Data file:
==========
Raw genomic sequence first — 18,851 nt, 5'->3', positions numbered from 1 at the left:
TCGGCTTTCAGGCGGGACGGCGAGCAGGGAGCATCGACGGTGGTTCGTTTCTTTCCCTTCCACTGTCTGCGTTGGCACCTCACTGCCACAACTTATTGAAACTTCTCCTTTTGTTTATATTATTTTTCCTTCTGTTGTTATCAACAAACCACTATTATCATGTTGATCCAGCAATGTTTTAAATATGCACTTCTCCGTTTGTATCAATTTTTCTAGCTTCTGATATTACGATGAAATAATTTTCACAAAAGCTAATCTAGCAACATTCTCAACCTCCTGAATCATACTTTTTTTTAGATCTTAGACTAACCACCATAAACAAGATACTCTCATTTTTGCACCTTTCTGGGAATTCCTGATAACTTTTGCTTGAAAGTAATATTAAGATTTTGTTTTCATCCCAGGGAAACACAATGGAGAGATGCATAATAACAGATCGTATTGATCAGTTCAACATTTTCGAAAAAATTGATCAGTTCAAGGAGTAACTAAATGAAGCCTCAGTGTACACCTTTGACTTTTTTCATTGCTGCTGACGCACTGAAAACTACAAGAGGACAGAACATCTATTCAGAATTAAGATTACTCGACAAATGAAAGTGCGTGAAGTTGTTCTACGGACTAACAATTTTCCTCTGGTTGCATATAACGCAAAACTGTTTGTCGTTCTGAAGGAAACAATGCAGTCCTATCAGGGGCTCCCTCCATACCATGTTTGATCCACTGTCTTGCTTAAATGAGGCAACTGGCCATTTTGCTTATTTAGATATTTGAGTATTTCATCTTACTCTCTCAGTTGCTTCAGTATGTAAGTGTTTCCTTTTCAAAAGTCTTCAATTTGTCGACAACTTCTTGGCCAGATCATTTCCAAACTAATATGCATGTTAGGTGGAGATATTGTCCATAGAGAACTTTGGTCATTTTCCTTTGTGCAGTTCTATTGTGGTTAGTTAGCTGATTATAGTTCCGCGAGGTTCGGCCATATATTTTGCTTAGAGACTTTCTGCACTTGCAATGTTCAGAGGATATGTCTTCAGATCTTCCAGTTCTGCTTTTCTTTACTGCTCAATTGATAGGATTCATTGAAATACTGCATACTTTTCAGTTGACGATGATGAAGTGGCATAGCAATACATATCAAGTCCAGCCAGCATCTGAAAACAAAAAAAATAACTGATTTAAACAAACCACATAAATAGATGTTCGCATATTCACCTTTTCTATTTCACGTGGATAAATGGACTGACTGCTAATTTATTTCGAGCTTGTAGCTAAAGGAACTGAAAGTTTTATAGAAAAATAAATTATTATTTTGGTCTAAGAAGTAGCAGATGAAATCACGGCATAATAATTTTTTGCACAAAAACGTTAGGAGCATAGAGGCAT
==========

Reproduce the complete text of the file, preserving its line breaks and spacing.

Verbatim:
Raw genomic sequence first — 18,851 nt, 5'->3', positions numbered from 1 at the left:
TCGGCTTTCAGGCGGGACGGCGAGCAGGGAGCATCGACGGTGGTTCGTTTCTTTCCCTTCCACTGTCTGCGTTGGCACCTCACTGCCACAACTTATTGAAACTTCTCCTTTTGTTTATATTATTTTTCCTTCTGTTGTTATCAACAAACCACTATTATCATGTTGATCCAGCAATGTTTTAAATATGCACTTCTCCGTTTGTATCAATTTTTCTAGCTTCTGATATTACGATGAAATAATTTTCACAAAAGCTAATCTAGCAACATTCTCAACCTCCTGAATCATACTTTTTTTTAGATCTTAGACTAACCACCATAAACAAGATACTCTCATTTTTGCACCTTTCTGGGAATTCCTGATAACTTTTGCTTGAAAGTAATATTAAGATTTTGTTTTCATCCCAGGGAAACACAATGGAGAGATGCATAATAACAGATCGTATTGATCAGTTCAACATTTTCGAAAAAATTGATCAGTTCAAGGAGTAACTAAATGAAGCCTCAGTGTACACCTTTGACTTTTTTCATTGCTGCTGACGCACTGAAAACTACAAGAGGACAGAACATCTATTCAGAATTAAGATTACTCGACAAATGAAAGTGCGTGAAGTTGTTCTACGGACTAACAATTTTCCTCTGGTTGCATATAACGCAAAACTGTTTGTCGTTCTGAAGGAAACAATGCAGTCCTATCAGGGGCTCCCTCCATACCATGTTTGATCCACTGTCTTGCTTAAATGAGGCAACTGGCCATTTTGCTTATTTAGATATTTGAGTATTTCATCTTACTCTCTCAGTTGCTTCAGTATGTAAGTGTTTCCTTTTCAAAAGTCTTCAATTTGTCGACAACTTCTTGGCCAGATCATTTCCAAACTAATATGCATGTTAGGTGGAGATATTGTCCATAGAGAACTTTGGTCATTTTCCTTTGTGCAGTTCTATTGTGGTTAGTTAGCTGATTATAGTTCCGCGAGGTTCGGCCATATATTTTGCTTAGAGACTTTCTGCACTTGCAATGTTCAGAGGATATGTCTTCAGATCTTCCAGTTCTGCTTTTCTTTACTGCTCAATTGATAGGATTCATTGAAATACTGCATACTTTTCAGTTGACGATGATGAAGTGGCATAGCAATACATATCAAGTCCAGCCAGCATCTGAAAACAAAAAAAATAACTGATTTAAACAAACCACATAAATAGATGTTCGCATATTCACCTTTTCTATTTCACGTGGATAAATGGACTGACTGCTAATTTATTTCGAGCTTGTAGCTAAAGGAACTGAAAGTTTTATAGAAAAATAAATTATTATTTTGGTCTAAGAAGTAGCAGATGAAATCACGGCATAATAATTTTTTGCACAAAAACGTTAGGAGCATAGAGGCAT